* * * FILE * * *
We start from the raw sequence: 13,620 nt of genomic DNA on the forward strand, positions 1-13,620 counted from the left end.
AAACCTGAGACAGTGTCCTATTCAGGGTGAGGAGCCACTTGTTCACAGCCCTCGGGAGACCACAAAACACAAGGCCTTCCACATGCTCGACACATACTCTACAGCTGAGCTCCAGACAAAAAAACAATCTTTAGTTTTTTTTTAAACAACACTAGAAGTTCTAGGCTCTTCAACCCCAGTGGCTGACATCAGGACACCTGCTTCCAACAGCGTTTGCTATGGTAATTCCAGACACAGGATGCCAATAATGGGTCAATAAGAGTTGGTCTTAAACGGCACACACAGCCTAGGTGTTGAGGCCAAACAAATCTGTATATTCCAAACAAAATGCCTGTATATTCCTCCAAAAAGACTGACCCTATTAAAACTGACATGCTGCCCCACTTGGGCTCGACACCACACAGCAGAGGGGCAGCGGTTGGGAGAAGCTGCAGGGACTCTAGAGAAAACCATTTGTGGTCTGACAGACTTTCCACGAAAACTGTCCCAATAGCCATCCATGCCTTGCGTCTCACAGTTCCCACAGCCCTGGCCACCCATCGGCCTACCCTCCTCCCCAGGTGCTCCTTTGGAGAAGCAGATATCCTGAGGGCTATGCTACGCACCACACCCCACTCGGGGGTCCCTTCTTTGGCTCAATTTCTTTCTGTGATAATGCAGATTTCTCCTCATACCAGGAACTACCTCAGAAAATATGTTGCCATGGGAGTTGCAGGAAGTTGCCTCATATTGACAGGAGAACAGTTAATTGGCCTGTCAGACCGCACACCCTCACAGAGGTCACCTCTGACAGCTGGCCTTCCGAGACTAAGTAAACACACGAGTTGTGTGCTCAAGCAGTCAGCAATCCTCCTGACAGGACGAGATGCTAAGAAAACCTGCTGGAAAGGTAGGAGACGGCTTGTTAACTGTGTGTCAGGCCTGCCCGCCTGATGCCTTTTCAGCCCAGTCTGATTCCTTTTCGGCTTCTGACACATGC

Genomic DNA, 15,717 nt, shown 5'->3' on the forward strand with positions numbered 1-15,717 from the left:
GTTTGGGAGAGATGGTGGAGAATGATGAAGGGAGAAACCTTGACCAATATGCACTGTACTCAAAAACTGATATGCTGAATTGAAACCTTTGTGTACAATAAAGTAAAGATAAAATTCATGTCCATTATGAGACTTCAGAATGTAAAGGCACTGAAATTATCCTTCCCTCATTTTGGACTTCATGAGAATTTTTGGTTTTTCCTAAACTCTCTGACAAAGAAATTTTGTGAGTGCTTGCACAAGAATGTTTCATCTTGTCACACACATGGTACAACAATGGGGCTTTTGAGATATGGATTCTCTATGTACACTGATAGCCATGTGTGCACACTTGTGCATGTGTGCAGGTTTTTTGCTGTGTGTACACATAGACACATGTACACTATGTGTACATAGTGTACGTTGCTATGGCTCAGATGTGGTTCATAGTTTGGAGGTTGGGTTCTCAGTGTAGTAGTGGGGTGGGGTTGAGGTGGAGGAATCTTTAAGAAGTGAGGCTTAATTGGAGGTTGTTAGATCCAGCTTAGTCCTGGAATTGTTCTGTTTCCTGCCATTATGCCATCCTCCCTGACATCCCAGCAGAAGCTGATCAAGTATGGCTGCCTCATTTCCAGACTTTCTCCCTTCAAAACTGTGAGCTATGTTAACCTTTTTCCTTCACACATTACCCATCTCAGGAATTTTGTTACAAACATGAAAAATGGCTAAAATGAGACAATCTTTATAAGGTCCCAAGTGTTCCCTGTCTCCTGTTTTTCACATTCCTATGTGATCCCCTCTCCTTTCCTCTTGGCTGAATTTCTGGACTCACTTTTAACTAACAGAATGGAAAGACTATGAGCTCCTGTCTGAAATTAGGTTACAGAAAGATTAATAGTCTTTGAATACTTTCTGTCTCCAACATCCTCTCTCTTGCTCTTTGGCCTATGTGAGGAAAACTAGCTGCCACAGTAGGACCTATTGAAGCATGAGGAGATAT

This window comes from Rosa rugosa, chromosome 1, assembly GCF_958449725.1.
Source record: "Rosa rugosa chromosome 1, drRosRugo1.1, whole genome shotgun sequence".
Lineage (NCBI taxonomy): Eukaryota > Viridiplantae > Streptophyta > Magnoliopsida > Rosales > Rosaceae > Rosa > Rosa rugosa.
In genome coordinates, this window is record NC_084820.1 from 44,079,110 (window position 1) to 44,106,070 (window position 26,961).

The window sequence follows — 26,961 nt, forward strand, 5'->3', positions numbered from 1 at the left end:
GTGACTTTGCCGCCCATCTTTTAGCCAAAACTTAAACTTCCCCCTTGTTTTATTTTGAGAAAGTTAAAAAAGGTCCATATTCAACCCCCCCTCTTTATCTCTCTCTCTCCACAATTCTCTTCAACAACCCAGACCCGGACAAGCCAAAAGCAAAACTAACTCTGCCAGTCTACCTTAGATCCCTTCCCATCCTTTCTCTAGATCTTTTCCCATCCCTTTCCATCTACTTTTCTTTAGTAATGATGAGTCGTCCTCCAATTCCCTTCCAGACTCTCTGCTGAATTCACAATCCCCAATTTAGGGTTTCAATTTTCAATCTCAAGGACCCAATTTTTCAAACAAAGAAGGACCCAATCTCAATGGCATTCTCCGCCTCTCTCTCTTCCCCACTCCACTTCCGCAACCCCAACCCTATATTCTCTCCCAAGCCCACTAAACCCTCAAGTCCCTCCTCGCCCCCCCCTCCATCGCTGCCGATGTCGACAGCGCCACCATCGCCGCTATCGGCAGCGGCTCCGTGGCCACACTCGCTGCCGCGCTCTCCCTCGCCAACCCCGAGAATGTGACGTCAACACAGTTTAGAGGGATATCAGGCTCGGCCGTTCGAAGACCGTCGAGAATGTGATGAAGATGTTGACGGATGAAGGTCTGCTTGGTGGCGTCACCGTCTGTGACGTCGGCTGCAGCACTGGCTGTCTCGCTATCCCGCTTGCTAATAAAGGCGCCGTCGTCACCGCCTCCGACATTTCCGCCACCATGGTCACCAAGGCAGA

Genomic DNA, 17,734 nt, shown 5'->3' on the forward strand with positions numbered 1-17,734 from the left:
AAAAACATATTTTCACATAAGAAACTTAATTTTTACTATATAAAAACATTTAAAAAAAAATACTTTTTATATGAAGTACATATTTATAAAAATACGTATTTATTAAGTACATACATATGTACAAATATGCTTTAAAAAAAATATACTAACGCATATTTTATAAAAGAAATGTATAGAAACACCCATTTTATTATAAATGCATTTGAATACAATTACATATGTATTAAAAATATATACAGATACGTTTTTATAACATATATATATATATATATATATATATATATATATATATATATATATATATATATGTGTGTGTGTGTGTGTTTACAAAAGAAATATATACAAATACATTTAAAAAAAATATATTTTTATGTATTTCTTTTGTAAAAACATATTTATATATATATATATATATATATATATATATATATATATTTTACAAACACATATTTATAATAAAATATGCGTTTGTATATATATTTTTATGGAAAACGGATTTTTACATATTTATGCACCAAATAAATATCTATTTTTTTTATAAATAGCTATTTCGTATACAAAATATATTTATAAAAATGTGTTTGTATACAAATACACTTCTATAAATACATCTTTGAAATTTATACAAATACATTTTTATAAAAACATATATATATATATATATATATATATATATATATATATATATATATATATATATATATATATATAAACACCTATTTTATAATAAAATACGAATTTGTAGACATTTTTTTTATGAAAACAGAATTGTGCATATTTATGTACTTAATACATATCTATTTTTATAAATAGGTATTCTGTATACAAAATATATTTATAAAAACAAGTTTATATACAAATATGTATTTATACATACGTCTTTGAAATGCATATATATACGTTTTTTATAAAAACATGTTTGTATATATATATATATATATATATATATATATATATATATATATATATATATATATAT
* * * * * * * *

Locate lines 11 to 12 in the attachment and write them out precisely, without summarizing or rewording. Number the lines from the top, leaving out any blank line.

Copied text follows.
Genomic DNA, 17,734 nt, shown 5'->3' on the forward strand with positions numbered 1-17,734 from the left:
AAAAACATATTTTCACATAAGAAACTTAATTTTTACTATATAAAAACATTTAAAAAAAAATACTTTTTATATGAAGTACATATTTATAAAAATACGTATTTATTAAGTACATACATATGTACAAATATGCTTTAAAAAAAATATACTAACGCATATTTTATAAAAGAAATGTATAGAAACACCCATTTTATTATAAATGCATTTGAATACAATTACATATGTATTAAAAATATATACAGATACGTTTTTATAACATATATATATATATATATATATATATATATATATATATATATATATATATATATGTGTGTGTGTGTGTGTTTACAAAAGAAATATATACAAATACATTTAAAAAAAATATATTTTTATGTATTTCTTTTGTAAAAACATATTTATATATATATATATATATATATATATATATATATATATTTTACAAACACATATTTATAATAAAATATGCGTTTGTATATATATTTTTATGGAAAACGGATTTTTACATATTTATGCACCAAATAAATATCTATTTTTTTTATAAATAGCTATTTCGTATACAAAATATATTTATAAAAATGTGTTTGTATACAAATACACTTCTATAAATACATCTTTGAAATTTATACAAATACATTTTTATAAAAACATATATATATATATATATATATATATATATATATATATATATATATATATATATATATATATATAAACACCTATTTTATAATAAAATACGAATTTGTAGACATTTTTTTTATGAAAACAGAATTGTGCATATTTATGTACTTAATACATATCTATTTTTATAAATAGGTATTCTGTATACAAAATATATTTATAAAAACAAGTTTATATACAAATATGTATTTATACATACGTCTTTGAAATGCATATATATACGTTTTTTATAAAAACATGTTTGTATATATATATATATATATATATATATATATATATATATATATATATATATATATAT